It happened about a year ago.

A 10-year-old at Rose Hill Elementary wanted to kill himself. Omaha Police Capt. Shayna Ray, on patrol nearby, responded to the dispatch call.

The call shook her: How can a 10-year-old be that depressed?

Ray talked to the child and eventually he calmed down. Ray promised she would check on him. She started eating lunch with the boy, sometimes bringing the lunch. They played games like Connect 4.

She told him she’d be there for his 11th birthday. She wanted him to understand his life was worth something.

For Ray, work doesn’t end just because the shift does. The work includes being a consistent part of the community, whether it’s for one child or a roomful. It means raising up and supporting those — like the 10-year-old boy — who need that extra lift.


Ray’s mother, an engineer, encouraged her to go into a “male-oriented” field so she could support herself. A fan of fictional female crime fighters such as Nancy Drew and Charlie’s Angels, Ray decided to seek a career in law enforcement.

The Kansas City, Missouri, native earned her bachelor’s degree from the University of Nebraska at Omaha in criminal justice in 1993 and a master’s in public administration in 1997. She received the school’s Alumni Excellence Award in 2011.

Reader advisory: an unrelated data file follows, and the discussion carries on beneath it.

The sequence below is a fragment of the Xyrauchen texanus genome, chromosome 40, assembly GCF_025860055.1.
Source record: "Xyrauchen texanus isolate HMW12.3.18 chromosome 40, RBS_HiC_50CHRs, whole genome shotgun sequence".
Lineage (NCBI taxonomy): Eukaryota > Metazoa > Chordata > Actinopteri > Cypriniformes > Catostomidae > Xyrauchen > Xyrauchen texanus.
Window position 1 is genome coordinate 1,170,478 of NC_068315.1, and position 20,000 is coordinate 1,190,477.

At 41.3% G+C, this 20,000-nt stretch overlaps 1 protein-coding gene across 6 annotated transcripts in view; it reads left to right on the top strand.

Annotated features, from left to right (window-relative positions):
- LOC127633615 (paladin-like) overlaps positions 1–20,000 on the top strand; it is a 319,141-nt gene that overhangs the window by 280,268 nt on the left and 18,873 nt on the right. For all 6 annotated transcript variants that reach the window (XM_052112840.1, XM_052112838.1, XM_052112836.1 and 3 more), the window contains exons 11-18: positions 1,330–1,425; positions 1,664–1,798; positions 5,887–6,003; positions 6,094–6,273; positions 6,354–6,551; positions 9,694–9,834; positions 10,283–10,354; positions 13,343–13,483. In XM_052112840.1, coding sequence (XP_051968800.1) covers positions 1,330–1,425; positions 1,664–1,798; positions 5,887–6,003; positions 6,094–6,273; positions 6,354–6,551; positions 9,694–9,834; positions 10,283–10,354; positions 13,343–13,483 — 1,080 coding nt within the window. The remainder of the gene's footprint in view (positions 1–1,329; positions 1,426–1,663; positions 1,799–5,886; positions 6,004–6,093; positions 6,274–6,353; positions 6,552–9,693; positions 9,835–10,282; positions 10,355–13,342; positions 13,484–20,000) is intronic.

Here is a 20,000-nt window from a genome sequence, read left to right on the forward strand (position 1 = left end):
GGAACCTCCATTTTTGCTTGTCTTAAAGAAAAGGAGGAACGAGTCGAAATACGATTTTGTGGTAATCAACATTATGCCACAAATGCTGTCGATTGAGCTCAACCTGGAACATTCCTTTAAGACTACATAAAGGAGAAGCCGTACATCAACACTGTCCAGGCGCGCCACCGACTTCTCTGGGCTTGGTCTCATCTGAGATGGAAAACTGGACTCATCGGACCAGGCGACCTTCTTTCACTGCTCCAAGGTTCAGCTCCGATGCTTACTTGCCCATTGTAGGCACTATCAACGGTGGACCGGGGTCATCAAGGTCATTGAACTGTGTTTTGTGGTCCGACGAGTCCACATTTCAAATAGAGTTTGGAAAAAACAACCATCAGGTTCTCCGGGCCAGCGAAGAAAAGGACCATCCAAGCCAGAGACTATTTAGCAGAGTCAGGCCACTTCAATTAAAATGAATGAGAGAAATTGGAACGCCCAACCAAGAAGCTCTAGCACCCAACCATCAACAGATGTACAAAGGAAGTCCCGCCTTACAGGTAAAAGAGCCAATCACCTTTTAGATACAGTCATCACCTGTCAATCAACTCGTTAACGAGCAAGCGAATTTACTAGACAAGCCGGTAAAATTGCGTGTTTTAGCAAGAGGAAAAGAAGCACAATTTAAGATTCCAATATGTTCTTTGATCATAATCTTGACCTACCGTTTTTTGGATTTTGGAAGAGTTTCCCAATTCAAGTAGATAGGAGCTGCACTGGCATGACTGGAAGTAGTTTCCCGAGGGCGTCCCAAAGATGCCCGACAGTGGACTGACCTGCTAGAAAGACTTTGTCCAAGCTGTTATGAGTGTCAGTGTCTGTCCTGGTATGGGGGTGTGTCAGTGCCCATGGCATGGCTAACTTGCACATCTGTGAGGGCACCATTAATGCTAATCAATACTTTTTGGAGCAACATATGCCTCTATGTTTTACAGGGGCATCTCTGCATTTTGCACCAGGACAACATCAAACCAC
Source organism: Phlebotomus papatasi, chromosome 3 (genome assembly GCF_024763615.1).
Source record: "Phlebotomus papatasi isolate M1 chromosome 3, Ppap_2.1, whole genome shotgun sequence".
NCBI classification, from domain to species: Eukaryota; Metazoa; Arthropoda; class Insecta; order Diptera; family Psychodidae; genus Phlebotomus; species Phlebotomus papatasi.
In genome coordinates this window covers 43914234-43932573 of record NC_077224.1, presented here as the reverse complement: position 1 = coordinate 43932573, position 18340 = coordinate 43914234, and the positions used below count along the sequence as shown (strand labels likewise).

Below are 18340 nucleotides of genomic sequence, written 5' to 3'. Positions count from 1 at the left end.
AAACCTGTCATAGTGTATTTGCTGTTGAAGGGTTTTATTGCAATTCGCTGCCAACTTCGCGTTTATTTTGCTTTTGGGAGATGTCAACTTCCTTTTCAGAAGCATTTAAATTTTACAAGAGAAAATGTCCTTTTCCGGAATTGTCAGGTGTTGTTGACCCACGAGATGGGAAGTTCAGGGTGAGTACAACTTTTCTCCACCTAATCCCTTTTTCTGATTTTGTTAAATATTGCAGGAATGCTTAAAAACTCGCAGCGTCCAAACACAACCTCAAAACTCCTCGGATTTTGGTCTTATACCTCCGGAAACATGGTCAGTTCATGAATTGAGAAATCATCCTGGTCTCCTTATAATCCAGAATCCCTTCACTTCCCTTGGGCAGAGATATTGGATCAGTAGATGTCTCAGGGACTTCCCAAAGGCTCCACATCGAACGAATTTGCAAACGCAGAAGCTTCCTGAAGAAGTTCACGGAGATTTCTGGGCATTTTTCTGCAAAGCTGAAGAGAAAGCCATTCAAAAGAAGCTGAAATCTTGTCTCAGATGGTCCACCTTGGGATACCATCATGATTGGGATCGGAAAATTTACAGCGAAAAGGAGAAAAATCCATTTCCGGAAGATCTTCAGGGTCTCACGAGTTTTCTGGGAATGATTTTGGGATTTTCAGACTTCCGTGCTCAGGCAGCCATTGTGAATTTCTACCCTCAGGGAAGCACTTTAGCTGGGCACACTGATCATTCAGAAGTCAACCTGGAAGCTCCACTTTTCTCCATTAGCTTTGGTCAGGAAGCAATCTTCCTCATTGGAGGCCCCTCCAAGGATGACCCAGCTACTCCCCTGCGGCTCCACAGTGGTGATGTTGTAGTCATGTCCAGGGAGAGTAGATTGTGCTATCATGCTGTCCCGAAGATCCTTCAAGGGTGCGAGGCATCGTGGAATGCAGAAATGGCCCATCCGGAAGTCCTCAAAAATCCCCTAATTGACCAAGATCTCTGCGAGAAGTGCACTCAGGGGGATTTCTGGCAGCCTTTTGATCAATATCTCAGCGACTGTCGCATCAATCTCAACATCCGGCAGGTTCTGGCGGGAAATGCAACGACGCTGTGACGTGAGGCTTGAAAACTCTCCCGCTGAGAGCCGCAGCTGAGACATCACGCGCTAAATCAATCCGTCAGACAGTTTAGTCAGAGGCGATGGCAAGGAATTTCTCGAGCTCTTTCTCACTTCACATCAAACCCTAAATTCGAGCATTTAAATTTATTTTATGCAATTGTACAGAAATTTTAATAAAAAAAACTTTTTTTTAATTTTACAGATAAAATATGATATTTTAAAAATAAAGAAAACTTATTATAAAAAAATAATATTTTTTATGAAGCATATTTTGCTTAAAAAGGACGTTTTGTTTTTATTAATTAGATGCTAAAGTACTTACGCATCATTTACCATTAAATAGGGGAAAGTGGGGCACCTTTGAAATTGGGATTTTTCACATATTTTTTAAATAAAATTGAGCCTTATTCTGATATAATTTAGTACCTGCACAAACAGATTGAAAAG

“Mom was thinking more like medicine or law, but I thought criminal justice would be fun,” said Ray, now 45. “And it is. I can’t wait to get to work every day.”

After working for the Omaha Correctional Center, Ray became an Omaha police officer in 1994. She quickly climbed the ranks to sergeant, then lieutenant.

Ray succeeded in a “male-oriented” field: She was the first woman to lead the Omaha Police Department’s homicide and gang units.

She said she felt it was important for gang unit officers to become more involved with youths in the communities they policed.

“We wanted to allow teens to see officers in a different setting where we’re not arresting them,” she said. “That we’re positive and approachable. We’re good.”

She asked unit officers to do two community policing projects a month. Some were already involved in such efforts, though not at the consistency Ray wanted.

One officer who flourished in the program was Kerrie Orozco. She coached a Boys & Girls Club baseball team, served as a Girl Scout leader and was involved in other ways.

“The gang unit used to be a lot about stopping the violence through arrests, but the Omaha Police Department has become more focused on prevention and intervention,” Ray said. “And part of that is working with little kids and teenagers, and working with people after they get out of jail. There are so many different things we can do.

“Kerrie was good at that.”